Fine performances by all in this film about a drug addicted teenager (Nic) and the impact of his addiction on his family. This film, and the biographical book upon which it is based, deftly illustrates that drug addiction does not discriminate. Even sweet, accomplished, "beautiful," well-loved boys from nice families can succumb to the siren call of meth and other hardcore drugs. And quick fixes are nowhere in sight--the film pulls no punches in that regard. But make no mistake: this is drug addiction light. The film, while movingly depicting the pain and despair experienced by this family as they wrestle with Nic's addiction, skirts the seamier aspects of addiction and ends up veering dangerously close toward glamorizing drug use. Months of shooting up methamphetamine, and Nic still looks like he belongs on the cover of Esquire. Beds appear in rehab facilities without too much difficulty, and no one is working two jobs to pay for it all, or has lost a job due to the demands of keeping their drug addicted son alive. Nic somehow avoids any encounters with law enforcement, and the circumstances through which he obtains his drugs (does he steal? prostitute himself? sell drugs?) and other ugly aspects of drug addiction are glossed over. Two of Nic's worst breaches (apart from using drugs) would seem to be stealing $8 from his little brother and forcing his way into his parents' home to make off with a few items which he ultimately leaves behind when his family unexpectedly returns. So, no, he doesn't qualify for Eagle Scout, but still relatively small potatoes for a drug addict. Did the director think Nic would matter less to the audience if he were not as attractive, bright, and affluent? Would he?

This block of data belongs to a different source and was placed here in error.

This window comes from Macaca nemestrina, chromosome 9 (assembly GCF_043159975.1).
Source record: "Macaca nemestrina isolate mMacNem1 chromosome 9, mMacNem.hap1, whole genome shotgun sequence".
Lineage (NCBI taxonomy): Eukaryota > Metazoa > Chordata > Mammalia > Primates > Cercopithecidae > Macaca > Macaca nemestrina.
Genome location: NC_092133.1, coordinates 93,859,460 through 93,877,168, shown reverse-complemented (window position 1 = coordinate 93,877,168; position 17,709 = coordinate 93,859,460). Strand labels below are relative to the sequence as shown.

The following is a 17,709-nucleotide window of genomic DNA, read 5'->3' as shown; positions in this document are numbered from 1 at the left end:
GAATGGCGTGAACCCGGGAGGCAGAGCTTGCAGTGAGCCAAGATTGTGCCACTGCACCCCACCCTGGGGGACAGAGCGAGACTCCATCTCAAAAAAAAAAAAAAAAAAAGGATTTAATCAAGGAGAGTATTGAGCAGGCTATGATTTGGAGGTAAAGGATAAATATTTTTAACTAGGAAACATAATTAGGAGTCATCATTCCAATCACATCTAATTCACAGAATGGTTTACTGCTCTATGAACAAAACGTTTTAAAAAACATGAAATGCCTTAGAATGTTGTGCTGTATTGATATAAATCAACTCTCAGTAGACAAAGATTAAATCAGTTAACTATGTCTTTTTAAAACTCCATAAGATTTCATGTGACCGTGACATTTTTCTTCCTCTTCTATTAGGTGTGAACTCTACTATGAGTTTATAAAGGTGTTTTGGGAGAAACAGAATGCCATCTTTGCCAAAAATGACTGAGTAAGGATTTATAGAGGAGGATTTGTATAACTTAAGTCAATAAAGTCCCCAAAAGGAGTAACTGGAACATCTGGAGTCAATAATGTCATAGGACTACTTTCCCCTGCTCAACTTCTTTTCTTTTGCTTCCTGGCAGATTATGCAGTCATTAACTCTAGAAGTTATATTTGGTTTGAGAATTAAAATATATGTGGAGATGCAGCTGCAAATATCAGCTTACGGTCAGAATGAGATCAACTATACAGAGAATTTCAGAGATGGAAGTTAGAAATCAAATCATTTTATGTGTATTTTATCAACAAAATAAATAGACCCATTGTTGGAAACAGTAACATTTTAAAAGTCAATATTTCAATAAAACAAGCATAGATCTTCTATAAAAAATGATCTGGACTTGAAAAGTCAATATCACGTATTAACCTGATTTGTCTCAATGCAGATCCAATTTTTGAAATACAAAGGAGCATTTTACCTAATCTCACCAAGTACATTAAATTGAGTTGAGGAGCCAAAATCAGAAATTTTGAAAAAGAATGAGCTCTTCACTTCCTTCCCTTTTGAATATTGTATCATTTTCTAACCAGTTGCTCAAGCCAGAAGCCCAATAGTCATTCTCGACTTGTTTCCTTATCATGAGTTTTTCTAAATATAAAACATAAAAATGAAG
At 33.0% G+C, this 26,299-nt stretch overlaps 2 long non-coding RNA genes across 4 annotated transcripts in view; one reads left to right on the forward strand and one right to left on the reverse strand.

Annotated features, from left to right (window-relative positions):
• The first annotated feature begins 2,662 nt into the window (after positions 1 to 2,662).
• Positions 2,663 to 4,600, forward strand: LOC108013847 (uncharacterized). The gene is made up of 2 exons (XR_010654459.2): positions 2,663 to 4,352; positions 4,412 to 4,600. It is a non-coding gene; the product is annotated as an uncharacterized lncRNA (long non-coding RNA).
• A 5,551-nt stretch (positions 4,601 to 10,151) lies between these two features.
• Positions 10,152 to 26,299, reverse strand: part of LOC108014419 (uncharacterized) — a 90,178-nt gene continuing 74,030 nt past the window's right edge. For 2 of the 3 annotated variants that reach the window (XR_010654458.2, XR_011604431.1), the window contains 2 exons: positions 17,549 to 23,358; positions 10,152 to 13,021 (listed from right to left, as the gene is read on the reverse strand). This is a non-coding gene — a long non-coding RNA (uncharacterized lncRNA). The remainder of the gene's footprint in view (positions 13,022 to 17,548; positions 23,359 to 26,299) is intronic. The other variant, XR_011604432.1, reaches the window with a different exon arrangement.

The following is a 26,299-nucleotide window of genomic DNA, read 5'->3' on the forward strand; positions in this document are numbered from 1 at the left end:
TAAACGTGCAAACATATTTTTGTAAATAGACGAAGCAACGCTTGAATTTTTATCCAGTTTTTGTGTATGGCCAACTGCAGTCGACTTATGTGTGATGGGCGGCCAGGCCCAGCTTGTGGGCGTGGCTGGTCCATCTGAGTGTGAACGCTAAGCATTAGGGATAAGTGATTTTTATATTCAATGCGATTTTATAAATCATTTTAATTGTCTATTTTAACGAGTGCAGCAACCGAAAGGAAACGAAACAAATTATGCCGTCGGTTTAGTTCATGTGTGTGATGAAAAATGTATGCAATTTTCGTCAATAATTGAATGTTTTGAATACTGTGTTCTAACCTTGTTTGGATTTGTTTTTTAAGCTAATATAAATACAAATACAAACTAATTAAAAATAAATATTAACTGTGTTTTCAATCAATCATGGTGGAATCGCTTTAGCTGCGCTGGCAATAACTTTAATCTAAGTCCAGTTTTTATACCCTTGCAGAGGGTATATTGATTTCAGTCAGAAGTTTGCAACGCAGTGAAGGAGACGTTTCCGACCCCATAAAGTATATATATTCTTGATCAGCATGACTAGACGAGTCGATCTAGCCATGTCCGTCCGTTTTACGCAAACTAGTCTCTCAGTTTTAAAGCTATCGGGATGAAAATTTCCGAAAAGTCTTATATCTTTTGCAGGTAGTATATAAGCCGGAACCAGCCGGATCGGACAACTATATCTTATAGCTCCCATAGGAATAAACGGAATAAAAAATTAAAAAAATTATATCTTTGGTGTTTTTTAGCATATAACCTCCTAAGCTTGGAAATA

The acting is good. You will root for Nic and his family.
But don't confuse this with a realistic portrayal of a family torn by drug abuse.